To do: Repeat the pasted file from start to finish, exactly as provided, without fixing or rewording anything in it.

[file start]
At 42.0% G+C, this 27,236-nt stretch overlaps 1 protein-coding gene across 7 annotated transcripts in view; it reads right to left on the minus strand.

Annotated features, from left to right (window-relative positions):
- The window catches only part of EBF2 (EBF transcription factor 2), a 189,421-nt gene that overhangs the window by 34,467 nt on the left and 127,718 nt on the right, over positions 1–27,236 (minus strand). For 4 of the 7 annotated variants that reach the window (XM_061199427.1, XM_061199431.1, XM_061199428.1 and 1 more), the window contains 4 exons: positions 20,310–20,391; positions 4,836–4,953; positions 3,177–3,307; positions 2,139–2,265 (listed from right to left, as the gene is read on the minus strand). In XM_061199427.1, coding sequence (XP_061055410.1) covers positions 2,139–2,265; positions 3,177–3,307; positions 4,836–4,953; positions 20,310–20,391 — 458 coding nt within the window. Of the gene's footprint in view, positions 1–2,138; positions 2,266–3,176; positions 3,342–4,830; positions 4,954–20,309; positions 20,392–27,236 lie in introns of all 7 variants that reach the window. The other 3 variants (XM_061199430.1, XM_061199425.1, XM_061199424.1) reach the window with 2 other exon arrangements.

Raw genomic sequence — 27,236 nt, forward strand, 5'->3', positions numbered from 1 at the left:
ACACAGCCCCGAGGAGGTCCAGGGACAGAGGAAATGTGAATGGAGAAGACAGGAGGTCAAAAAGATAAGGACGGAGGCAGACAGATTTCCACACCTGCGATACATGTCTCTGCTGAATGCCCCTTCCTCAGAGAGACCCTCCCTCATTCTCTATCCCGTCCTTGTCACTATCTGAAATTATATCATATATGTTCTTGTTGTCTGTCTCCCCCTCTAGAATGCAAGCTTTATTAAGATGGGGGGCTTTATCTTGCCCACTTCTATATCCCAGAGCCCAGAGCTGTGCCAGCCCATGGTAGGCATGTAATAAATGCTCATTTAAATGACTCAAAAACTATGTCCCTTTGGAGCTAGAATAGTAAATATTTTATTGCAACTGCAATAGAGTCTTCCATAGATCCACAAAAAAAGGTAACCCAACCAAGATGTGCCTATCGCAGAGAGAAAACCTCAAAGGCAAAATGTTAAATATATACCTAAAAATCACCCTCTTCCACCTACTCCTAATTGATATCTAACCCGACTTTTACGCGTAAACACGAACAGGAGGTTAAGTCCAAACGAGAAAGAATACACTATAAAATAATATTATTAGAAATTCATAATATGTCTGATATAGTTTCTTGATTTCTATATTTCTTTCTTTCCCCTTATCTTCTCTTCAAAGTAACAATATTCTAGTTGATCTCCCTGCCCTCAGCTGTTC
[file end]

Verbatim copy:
At 42.0% G+C, this 27,236-nt stretch overlaps 1 protein-coding gene across 7 annotated transcripts in view; it reads right to left on the minus strand.

Annotated features, from left to right (window-relative positions):
- The window catches only part of EBF2 (EBF transcription factor 2), a 189,421-nt gene that overhangs the window by 34,467 nt on the left and 127,718 nt on the right, over positions 1–27,236 (minus strand). For 4 of the 7 annotated variants that reach the window (XM_061199427.1, XM_061199431.1, XM_061199428.1 and 1 more), the window contains 4 exons: positions 20,310–20,391; positions 4,836–4,953; positions 3,177–3,307; positions 2,139–2,265 (listed from right to left, as the gene is read on the minus strand). In XM_061199427.1, coding sequence (XP_061055410.1) covers positions 2,139–2,265; positions 3,177–3,307; positions 4,836–4,953; positions 20,310–20,391 — 458 coding nt within the window. Of the gene's footprint in view, positions 1–2,138; positions 2,266–3,176; positions 3,342–4,830; positions 4,954–20,309; positions 20,392–27,236 lie in introns of all 7 variants that reach the window. The other 3 variants (XM_061199430.1, XM_061199425.1, XM_061199424.1) reach the window with 2 other exon arrangements.

Raw genomic sequence — 27,236 nt, forward strand, 5'->3', positions numbered from 1 at the left:
ACACAGCCCCGAGGAGGTCCAGGGACAGAGGAAATGTGAATGGAGAAGACAGGAGGTCAAAAAGATAAGGACGGAGGCAGACAGATTTCCACACCTGCGATACATGTCTCTGCTGAATGCCCCTTCCTCAGAGAGACCCTCCCTCATTCTCTATCCCGTCCTTGTCACTATCTGAAATTATATCATATATGTTCTTGTTGTCTGTCTCCCCCTCTAGAATGCAAGCTTTATTAAGATGGGGGGCTTTATCTTGCCCACTTCTATATCCCAGAGCCCAGAGCTGTGCCAGCCCATGGTAGGCATGTAATAAATGCTCATTTAAATGACTCAAAAACTATGTCCCTTTGGAGCTAGAATAGTAAATATTTTATTGCAACTGCAATAGAGTCTTCCATAGATCCACAAAAAAAGGTAACCCAACCAAGATGTGCCTATCGCAGAGAGAAAACCTCAAAGGCAAAATGTTAAATATATACCTAAAAATCACCCTCTTCCACCTACTCCTAATTGATATCTAACCCGACTTTTACGCGTAAACACGAACAGGAGGTTAAGTCCAAACGAGAAAGAATACACTATAAAATAATATTATTAGAAATTCATAATATGTCTGATATAGTTTCTTGATTTCTATATTTCTTTCTTTCCCCTTATCTTCTCTTCAAAGTAACAATATTCTAGTTGATCTCCCTGCCCTCAGCTGTTC